Stephens recommended that the County update the current Solid Waste Management Ordinance and address licensing of waste haulers within it. MPCA representatives have acknowledged verbally that this process could take two years or more. Once licensing waste haulers is addressed in the Plan and the Plan is approved, the SCORE funding will continue. How the County proceeds with licensing waste haulers is a matter of future discussion, whether via the Planning Commission or by the creation of a Solid Waste Management Task Force. This decision can be made in the future.
Stephens will bring the final Plan to the County Board just prior to the thirty-day public comment period. Similar to an EAW period, the public can submit their comments and the MPCA will respond to them. The County will also have an opportunity to review them. At that point, the final version of the Plan will be edited if necessary and submitted.
Charles Borrell, County Commissioner, asked for more information about licensing for waste haulers. Stephens said some counties in the area are licensing waste haulers. The County would maintain documentation regarding which waste haulers are hauling waste in the County. The companies would be required to notify the County regarding how much waste they are transporting, as well as the type of waste, including municipal solid waste, materials for recycling, and construction demolition material, for example. The primary purpose of licensing waste haulers is not to generate additional revenue. It is intended to supply data regarding how much solid waste is being generated in the County and where it is going. The people that supply the dumpsters to building sites would need licenses, not builders or contractors. The State is already requiring that haulers report the material they bring into permanent solid waste facilities. County licensing would be a backup for the State’s efforts. Stephens said the question is whether the County wishes to manage licensing of waste haulers, or let cities do it. Based on the information he has at this point, Stephens said he thought it would be cleaner if the County licensed waste haulers for everyone in the County. This is a matter for future discussion.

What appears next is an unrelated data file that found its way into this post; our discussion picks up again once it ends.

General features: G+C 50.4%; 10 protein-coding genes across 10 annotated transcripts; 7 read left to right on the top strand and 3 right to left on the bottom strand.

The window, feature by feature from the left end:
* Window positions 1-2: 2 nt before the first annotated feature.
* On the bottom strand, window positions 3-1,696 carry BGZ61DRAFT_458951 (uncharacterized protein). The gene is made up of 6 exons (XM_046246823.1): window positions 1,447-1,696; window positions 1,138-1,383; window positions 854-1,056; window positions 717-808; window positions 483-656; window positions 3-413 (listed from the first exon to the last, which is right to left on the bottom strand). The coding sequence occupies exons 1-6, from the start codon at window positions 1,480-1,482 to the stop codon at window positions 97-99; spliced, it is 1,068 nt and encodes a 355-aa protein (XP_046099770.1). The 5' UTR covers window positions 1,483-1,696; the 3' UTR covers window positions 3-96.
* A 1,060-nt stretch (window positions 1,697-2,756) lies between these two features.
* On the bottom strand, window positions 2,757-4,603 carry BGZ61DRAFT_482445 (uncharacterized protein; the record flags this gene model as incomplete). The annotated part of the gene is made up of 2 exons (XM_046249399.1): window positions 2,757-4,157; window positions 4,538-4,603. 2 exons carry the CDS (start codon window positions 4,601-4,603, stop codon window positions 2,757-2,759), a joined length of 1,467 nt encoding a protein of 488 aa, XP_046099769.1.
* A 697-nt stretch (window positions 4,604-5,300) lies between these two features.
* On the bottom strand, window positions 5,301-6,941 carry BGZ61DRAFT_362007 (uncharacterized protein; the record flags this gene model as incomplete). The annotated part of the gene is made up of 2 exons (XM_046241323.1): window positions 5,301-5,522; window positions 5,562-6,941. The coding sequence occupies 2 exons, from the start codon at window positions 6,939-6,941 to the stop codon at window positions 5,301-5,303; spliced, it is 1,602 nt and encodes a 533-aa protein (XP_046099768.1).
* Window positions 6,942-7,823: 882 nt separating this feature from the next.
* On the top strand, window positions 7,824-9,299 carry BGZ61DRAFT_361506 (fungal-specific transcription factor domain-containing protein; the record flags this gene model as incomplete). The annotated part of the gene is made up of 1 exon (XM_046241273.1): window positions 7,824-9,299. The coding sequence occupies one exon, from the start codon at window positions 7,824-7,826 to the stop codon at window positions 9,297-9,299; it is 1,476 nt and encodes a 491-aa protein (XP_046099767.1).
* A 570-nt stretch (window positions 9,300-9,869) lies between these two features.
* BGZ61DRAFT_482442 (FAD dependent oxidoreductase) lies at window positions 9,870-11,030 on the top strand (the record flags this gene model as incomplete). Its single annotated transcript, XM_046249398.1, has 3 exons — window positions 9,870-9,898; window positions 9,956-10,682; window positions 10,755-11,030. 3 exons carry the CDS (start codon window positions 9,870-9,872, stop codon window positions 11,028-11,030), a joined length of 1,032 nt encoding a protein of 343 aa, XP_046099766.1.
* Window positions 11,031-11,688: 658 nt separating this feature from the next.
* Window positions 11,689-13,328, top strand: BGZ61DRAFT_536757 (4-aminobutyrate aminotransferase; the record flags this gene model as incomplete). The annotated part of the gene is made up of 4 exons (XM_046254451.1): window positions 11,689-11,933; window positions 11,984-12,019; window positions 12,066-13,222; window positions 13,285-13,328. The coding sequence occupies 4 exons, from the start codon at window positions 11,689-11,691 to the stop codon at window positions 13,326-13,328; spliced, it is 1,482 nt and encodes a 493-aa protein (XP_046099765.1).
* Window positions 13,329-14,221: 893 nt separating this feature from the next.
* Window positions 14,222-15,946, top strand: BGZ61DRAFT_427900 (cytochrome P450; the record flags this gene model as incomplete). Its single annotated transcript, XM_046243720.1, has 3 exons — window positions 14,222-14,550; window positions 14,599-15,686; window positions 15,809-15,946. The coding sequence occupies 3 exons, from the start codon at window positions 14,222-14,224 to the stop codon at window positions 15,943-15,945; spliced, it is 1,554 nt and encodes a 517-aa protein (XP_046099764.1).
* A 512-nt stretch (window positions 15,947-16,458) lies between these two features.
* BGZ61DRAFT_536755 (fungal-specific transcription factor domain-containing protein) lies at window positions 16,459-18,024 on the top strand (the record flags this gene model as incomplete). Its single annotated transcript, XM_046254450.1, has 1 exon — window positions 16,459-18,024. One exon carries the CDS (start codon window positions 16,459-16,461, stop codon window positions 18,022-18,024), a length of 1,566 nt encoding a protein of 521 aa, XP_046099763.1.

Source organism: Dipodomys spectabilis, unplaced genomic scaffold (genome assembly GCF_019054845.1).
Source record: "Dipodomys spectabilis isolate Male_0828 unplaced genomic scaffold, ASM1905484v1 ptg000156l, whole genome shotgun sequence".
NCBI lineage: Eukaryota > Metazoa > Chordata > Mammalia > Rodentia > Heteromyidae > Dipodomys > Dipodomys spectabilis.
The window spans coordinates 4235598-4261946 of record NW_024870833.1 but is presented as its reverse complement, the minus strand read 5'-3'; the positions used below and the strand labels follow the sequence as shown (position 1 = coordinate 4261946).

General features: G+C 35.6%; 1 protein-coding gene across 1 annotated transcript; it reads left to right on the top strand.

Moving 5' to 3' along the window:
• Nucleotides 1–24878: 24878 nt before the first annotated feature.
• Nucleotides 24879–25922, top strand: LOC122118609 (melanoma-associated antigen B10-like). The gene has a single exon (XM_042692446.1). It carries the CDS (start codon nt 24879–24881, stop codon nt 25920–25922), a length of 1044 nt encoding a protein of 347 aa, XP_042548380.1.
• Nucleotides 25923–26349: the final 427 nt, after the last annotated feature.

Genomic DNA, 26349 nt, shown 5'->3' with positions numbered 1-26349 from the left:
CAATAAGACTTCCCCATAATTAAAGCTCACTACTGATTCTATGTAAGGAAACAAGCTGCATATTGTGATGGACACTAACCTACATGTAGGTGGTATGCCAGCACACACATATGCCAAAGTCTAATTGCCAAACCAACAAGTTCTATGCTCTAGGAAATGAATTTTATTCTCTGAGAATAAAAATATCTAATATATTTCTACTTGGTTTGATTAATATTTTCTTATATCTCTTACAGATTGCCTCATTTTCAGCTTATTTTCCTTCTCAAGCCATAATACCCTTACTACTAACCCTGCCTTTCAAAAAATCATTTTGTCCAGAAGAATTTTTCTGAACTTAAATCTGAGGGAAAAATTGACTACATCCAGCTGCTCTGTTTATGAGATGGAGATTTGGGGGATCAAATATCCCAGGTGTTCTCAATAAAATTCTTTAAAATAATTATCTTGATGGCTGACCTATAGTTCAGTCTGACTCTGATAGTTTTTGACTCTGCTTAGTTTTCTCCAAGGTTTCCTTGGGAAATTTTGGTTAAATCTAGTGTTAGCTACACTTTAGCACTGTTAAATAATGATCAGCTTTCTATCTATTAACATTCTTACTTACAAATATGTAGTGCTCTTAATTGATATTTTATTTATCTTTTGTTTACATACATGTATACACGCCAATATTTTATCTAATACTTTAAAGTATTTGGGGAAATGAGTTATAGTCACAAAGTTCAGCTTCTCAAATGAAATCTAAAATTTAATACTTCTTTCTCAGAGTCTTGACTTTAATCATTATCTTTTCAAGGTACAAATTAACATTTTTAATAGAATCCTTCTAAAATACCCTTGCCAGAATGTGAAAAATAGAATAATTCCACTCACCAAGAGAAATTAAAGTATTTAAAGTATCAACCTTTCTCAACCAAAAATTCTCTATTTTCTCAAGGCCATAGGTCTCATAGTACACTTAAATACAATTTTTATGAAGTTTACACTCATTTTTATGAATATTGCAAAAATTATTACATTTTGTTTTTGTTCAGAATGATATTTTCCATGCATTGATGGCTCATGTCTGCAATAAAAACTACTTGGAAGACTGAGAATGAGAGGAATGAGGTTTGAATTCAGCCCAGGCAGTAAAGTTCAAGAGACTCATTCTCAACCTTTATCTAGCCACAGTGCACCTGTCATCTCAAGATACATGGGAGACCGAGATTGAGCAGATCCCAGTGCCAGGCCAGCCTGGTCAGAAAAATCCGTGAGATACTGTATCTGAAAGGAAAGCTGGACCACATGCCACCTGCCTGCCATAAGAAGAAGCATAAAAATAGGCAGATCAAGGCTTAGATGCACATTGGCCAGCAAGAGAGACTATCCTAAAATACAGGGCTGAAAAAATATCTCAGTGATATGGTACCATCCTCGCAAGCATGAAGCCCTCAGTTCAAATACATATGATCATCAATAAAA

Greg Kryzer, Assistant County Attorney, said the County would be the primary licensing agency, but a city within the County could decide to license waste haulers on their own. If a city did their own licensing, the County would not collect a second fee. The licensing isn’t determined by where the waste hauling company is located, but the jurisdiction where the company hauls waste. For example, a city would only license waste haulers within their jurisdiction. A County license would cover all waste hauling in the County. If a city licenses, the haulers may end up paying more if they haul to other jurisdictions in the County.
Stephens said Waste Management has purchased the landfill and the former Advanced Disposal facility. Waste Management owns three major landfills in the Metro Area. They have permitted capacities to extend their ability to take in waste for decades as he understands it. That seems to make it unlikely that the MPCA would be willing to grant a Certificate of Need for expansion at the County facility, because Waste Management already has permitted capacity space available. This situation made Stephens feel more comfortable about finishing the Plan.